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Feats of Engineering

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Author Topic: Feats of Engineering  (Read 717 times)
Qoais
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« on: February 13, 2010, 12:34:21 am »

When I first opened my e-mail I didn't think this was real.!!  It's called the Hoover Dam Bypass

« Last Edit: February 13, 2010, 12:34:53 am by Qoais » Report Spam   Logged

An open-minded view of the past allows for an unprejudiced glimpse into the future.

Logic rules.

"Intellectual brilliance is no guarantee against being dead wrong."

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Qoais
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Posts: 3423



« Reply #1 on: February 13, 2010, 12:38:30 am »

Creeping closer inch by inch, 900 feet above the mighty Colorado River, the two sides of
a $160 million bridge at the  Hoover  Dam slowly take shape.  The bridge will carry a new
section of  US Route  93 past the bottleneck of the old road which can be seen twisting and
winding around and across the dam itself.
 
When complete, it will provide a new link between the states of  Nevada  and  Arizona  .
In an incredible feat of engineering, the road will be supported on the two massive
concrete arches which jut out of the rock face.



The arches are made up of 53 individual sections each 24 feet long which have been
cast on-site and are being lifted into place using an improvised high-wire crane strung
between temporary steel pylons.
 
The arches will eventually measure more than 1,000 feet across.
At the moment, the structure looks like a traditional suspension bridge. 
But once the arches are complete, the suspending cables on each side will be removed.
Extra vertical columns will then be installed on the arches to carry the road.
The bridge has become known as the Hoover Dam bypass, although it is officially called
the  Mike O'Callaghan-Pat Tillman Memorial Bridge, after a former governor of Nevada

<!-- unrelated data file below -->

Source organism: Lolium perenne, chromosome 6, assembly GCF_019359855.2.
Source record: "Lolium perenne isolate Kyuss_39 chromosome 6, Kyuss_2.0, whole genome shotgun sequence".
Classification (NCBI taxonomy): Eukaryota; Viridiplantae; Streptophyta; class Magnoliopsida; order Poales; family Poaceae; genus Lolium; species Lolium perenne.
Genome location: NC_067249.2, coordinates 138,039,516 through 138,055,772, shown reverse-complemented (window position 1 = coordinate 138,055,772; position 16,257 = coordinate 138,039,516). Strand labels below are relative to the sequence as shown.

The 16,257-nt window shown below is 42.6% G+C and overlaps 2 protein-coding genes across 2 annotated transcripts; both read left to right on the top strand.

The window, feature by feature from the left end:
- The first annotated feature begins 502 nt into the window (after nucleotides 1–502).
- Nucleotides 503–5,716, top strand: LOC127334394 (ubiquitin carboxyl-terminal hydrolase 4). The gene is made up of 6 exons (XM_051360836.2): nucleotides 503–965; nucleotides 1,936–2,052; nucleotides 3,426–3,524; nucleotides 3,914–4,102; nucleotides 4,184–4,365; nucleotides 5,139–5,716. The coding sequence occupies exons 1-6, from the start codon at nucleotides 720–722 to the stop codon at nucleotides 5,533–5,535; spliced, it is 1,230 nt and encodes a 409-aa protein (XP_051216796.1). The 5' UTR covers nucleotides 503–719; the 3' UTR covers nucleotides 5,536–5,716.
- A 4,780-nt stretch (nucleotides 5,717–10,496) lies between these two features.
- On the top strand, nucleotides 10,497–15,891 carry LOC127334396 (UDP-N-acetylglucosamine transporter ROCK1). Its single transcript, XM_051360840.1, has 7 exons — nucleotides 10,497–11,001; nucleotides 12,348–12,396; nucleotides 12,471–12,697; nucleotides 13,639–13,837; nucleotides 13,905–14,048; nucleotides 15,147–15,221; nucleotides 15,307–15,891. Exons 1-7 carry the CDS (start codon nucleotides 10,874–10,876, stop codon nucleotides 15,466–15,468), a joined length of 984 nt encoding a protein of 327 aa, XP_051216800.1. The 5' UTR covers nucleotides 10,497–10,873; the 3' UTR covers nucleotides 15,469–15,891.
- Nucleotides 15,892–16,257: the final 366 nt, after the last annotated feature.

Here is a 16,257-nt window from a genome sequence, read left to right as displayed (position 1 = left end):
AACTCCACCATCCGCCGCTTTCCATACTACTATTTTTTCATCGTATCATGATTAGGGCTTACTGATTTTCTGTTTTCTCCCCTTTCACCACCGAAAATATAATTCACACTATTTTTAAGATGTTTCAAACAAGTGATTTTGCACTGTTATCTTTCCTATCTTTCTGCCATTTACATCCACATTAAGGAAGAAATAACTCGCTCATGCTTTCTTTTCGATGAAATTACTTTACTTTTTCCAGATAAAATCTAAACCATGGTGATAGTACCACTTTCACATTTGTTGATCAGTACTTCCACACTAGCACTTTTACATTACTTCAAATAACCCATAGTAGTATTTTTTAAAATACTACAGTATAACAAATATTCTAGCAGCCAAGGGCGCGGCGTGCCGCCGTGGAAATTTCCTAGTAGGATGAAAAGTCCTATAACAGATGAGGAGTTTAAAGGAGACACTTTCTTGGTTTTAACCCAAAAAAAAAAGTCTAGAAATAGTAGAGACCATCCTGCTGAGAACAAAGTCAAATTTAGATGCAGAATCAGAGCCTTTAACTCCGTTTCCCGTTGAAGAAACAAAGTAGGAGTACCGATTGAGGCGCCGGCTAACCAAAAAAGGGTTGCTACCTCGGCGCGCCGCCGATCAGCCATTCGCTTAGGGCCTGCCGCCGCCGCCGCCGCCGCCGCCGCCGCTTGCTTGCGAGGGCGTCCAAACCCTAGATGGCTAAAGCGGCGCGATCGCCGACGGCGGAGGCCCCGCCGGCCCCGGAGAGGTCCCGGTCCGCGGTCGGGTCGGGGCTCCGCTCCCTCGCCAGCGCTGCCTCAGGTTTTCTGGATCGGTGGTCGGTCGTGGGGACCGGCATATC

and an American Football player from Arizona who joined the US Army and was killed
in Afghanistan.
Work on the bridge started in 2005 and should finish next year. An estimated 17,000
cars and trucks will cross it every day.
 
The dam was started in 1931 and used enough concrete to build a road from  New York 
to  San Francisco  . The stretch of water it created,  Lake Mead  , is 110 miles long and
took six years to fill.  The original road was opened at the same time as the famous dam in 1936.
 
 An extra note: The top of the white band of rock in Lake Mead is the old waterline prior
to the drought and development in the  Las Vegas  area. It is over 100 feet above the
current water level...

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An open-minded view of the past allows for an unprejudiced glimpse into the future.

Logic rules.

"Intellectual brilliance is no guarantee against being dead wrong."
Qoais
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Posts: 3423



« Reply #2 on: February 13, 2010, 12:42:43 am »



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An open-minded view of the past allows for an unprejudiced glimpse into the future.

Logic rules.

"Intellectual brilliance is no guarantee against being dead wrong."
Qoais
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Posts: 3423



« Reply #3 on: February 13, 2010, 12:45:37 am »



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An open-minded view of the past allows for an unprejudiced glimpse into the future.

Logic rules.

"Intellectual brilliance is no guarantee against being dead wrong."
Qoais
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Posts: 3423



« Reply #4 on: May 22, 2010, 07:25:08 pm »

New Runway in Portugal





In Portugal A special airport
-- the airport's runway with a length of 2781 meters (9124 ft.), of which 1000 meters (3281 ft.)of the runway is supported by 180 pillars,each pillar 50 meters height (about 17 floors) , surprisingly,  the runway is designed  for B-747
Look at the cars parked below the runway



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An open-minded view of the past allows for an unprejudiced glimpse into the future.

Logic rules.

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eyal12
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« Reply #5 on: June 08, 2018, 03:33:58 pm »

Amazing photos, thank you!
was looking all over for this
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